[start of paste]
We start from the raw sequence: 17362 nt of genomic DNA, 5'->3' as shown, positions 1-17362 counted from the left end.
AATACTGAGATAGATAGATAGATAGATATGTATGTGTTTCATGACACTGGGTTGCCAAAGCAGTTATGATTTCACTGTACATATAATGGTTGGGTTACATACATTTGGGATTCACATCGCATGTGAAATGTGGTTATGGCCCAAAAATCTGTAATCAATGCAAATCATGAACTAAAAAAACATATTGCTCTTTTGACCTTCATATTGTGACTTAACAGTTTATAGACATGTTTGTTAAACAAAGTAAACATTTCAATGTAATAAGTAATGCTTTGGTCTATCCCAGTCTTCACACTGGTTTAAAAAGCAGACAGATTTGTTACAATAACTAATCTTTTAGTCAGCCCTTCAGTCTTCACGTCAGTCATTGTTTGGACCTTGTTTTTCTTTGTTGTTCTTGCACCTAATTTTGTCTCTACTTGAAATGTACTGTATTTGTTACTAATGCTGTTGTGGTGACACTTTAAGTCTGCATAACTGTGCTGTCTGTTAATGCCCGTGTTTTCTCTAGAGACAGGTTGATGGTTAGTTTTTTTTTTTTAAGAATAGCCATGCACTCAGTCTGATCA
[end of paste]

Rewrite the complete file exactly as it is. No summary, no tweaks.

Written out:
We start from the raw sequence: 17362 nt of genomic DNA, 5'->3' as shown, positions 1-17362 counted from the left end.
AATACTGAGATAGATAGATAGATAGATATGTATGTGTTTCATGACACTGGGTTGCCAAAGCAGTTATGATTTCACTGTACATATAATGGTTGGGTTACATACATTTGGGATTCACATCGCATGTGAAATGTGGTTATGGCCCAAAAATCTGTAATCAATGCAAATCATGAACTAAAAAAACATATTGCTCTTTTGACCTTCATATTGTGACTTAACAGTTTATAGACATGTTTGTTAAACAAAGTAAACATTTCAATGTAATAAGTAATGCTTTGGTCTATCCCAGTCTTCACACTGGTTTAAAAAGCAGACAGATTTGTTACAATAACTAATCTTTTAGTCAGCCCTTCAGTCTTCACGTCAGTCATTGTTTGGACCTTGTTTTTCTTTGTTGTTCTTGCACCTAATTTTGTCTCTACTTGAAATGTACTGTATTTGTTACTAATGCTGTTGTGGTGACACTTTAAGTCTGCATAACTGTGCTGTCTGTTAATGCCCGTGTTTTCTCTAGAGACAGGTTGATGGTTAGTTTTTTTTTTTTAAGAATAGCCATGCACTCAGTCTGATCA